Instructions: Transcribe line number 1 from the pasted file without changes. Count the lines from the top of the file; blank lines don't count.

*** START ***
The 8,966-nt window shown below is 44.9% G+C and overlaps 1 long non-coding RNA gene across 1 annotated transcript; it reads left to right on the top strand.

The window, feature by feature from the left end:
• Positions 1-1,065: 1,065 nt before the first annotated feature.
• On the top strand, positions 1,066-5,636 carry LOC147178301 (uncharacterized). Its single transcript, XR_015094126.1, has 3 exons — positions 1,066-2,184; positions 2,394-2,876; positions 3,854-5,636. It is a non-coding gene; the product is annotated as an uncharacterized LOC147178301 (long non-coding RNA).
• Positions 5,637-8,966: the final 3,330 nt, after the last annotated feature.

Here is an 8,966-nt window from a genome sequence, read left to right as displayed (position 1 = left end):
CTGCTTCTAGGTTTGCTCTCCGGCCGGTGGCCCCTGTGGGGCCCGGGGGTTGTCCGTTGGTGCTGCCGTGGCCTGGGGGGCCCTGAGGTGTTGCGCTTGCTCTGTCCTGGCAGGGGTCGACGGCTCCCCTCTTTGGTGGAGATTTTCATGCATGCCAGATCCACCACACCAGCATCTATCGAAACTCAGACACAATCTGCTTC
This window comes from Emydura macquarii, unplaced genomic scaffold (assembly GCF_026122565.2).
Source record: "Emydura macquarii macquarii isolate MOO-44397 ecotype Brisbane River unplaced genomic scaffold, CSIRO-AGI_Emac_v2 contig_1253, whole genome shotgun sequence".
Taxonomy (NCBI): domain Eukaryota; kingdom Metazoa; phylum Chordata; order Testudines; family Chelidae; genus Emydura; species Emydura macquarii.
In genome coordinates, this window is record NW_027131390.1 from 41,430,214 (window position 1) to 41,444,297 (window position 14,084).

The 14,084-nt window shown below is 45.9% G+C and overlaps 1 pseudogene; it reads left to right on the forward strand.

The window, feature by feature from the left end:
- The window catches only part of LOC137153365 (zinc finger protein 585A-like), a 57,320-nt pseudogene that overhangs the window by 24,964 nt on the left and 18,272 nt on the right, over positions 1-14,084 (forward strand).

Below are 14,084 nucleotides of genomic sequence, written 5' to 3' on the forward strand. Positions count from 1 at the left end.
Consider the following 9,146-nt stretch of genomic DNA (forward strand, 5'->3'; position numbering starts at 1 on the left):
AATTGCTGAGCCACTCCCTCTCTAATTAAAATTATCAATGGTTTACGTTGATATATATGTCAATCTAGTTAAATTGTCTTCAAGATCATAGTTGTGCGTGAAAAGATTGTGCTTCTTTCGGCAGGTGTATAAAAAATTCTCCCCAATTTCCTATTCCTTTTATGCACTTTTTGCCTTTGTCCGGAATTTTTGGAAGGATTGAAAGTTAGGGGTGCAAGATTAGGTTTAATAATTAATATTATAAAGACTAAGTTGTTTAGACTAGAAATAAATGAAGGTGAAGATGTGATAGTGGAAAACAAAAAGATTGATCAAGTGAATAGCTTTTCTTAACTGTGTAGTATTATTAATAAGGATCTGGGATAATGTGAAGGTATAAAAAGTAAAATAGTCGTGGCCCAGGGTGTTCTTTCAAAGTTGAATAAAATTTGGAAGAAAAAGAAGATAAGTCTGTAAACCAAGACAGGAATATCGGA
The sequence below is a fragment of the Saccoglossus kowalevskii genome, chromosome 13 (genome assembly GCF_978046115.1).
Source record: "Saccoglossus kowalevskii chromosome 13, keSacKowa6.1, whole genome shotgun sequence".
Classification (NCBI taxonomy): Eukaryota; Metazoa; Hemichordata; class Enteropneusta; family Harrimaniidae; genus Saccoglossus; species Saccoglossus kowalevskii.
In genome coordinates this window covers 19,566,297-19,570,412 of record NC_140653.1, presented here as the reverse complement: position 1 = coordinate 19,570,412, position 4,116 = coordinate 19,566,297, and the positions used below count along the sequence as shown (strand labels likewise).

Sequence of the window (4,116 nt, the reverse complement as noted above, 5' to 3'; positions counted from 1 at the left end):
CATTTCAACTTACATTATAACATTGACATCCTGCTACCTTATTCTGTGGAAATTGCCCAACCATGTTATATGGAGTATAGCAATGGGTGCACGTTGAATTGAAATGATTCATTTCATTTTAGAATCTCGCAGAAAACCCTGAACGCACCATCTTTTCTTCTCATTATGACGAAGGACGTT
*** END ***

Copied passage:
The 8,966-nt window shown below is 44.9% G+C and overlaps 1 long non-coding RNA gene across 1 annotated transcript; it reads left to right on the top strand.